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The Sunday Poem: From Easter, 1916


William Butler Yeats

William Butler Yeats

William Butler Yeats

With his usual perspicacity Yeats asks in Easter, 1916, written in the September of that year, 'Was it needless death after all?/ For England may keep faith / For all that is done and said.' It is the central question and has been discussed ever since, most notably perhaps in Ronan Fanning's insightful enquiry into the revolutionary period, Fatal Path in which he comes to the conclusion that an armed Ulster prepared to resist Home Rome had in 1914 altered everything.

One wonders. Was there not an element of smoke and mirrors about it all?

'We tried everything' Lloyd George would tell the Treaty delegates. 'We tried to use an instrument' - the British army - 'and it broke in our hands.'

He meant the 'Curragh Mutiny' but in fact not a shot was fired then on either side. There was not even an armed confrontation.

Inflated terms and Irish Gigantism had a lot to do with it.

From Easter 1916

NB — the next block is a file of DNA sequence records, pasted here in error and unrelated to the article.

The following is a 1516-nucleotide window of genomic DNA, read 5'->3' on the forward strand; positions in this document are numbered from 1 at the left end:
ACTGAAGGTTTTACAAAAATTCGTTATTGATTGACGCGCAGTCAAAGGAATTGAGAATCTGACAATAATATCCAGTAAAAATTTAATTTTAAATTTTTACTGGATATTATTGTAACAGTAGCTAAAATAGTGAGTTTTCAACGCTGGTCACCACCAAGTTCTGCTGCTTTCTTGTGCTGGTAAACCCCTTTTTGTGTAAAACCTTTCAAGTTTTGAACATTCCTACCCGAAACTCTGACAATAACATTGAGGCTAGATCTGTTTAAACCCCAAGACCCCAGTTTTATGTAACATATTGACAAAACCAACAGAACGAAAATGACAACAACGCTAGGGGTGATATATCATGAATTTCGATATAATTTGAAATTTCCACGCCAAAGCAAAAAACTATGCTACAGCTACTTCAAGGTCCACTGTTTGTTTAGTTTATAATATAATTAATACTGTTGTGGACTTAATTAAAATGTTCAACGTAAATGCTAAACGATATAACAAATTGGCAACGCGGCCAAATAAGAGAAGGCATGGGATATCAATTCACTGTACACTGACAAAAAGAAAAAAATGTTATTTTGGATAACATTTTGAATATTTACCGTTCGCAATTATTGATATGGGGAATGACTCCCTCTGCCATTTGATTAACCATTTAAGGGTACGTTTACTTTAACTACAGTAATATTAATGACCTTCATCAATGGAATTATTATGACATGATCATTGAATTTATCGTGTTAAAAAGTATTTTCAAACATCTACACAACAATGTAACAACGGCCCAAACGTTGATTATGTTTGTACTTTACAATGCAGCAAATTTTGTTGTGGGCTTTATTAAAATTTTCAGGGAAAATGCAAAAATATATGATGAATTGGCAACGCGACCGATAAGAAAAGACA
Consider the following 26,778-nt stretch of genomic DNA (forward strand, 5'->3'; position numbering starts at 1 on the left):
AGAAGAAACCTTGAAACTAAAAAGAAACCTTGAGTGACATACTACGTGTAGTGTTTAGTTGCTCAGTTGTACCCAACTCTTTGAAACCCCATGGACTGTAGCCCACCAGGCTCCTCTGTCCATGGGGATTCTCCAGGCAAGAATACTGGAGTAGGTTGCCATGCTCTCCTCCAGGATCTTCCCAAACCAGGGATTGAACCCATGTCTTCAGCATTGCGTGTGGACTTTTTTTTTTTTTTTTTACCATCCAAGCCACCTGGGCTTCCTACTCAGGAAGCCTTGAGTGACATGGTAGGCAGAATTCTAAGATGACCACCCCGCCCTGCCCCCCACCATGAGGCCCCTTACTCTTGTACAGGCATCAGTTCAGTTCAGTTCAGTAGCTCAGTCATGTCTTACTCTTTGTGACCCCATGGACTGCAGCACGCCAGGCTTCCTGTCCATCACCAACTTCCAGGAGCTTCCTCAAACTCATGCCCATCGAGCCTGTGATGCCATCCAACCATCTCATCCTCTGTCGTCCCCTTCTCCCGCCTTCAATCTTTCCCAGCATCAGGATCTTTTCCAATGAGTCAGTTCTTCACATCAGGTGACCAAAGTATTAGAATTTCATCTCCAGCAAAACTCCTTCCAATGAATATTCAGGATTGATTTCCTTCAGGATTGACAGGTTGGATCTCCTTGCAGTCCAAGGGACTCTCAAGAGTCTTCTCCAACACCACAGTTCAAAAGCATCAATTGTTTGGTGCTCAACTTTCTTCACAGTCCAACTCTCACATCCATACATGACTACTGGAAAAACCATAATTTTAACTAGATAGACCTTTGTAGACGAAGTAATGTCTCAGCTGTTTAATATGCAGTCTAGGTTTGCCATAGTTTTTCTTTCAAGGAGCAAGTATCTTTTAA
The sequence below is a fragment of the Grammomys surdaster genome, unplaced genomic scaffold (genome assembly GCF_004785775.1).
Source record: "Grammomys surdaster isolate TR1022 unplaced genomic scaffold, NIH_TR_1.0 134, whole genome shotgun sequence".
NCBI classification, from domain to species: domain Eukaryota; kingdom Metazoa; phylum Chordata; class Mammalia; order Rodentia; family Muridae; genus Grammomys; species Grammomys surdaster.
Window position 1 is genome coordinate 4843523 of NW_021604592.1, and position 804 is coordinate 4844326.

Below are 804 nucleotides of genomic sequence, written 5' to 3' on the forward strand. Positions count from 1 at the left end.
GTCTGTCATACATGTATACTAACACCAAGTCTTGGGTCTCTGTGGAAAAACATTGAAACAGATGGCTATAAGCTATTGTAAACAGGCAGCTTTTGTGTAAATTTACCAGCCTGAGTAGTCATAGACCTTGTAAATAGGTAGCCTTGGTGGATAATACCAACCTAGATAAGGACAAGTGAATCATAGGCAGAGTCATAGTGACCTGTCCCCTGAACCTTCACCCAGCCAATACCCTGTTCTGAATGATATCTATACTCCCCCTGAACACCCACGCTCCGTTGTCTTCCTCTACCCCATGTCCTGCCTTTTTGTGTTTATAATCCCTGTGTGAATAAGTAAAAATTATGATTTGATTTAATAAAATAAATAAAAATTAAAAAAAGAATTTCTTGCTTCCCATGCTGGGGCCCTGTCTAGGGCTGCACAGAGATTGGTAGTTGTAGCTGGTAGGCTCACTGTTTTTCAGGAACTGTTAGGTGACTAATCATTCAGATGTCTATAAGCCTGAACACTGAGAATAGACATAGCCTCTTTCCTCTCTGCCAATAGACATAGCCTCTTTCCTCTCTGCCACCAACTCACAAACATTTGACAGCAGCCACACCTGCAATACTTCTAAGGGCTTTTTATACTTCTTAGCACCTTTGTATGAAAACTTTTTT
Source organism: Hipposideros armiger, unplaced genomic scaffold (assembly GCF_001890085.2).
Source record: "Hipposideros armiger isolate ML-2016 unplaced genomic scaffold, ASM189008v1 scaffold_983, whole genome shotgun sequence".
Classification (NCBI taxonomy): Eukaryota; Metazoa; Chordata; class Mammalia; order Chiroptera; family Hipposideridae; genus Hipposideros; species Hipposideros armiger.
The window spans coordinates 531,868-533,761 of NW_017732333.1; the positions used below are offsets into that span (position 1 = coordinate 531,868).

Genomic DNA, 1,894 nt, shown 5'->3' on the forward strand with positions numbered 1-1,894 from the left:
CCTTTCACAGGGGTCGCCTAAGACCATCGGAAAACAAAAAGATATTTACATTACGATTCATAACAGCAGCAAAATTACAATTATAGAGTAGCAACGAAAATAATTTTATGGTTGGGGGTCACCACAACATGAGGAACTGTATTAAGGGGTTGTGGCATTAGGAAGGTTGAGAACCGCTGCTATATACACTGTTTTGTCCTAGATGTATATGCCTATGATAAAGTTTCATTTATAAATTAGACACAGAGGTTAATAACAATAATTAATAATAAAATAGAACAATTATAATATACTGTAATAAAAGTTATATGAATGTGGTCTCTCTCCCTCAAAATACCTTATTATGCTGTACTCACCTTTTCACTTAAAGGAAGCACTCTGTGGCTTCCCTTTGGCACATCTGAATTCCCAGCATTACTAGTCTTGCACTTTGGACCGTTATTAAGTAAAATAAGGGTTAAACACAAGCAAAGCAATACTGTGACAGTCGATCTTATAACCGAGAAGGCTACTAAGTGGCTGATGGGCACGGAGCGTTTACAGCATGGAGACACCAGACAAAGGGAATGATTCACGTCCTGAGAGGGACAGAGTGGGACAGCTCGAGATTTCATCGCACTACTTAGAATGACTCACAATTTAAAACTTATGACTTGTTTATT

Too long a sacrifice

Can make a stone of the heart.

O when may it suffice?

That is Heaven's part, our part

To murmur name upon name,

As a mother names her child

When sleep at last has come

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On limbs that had run wild.

What is it but nightfall?

No, no, not night but death;

Was it needless death after all?

For England may keep faith

For all that is done and said.

We know their dream; enough

To know they dreamed and are dead;

And what if excess of love

Bewildered them till they died?

I write it out in a verse -

MacDonagh and MacBride

And Connolly and Pearse

Now and in time to be,

Wherever green is worn,

Are changed, changed utterly:

A terrible beauty is born.

WB Yeats

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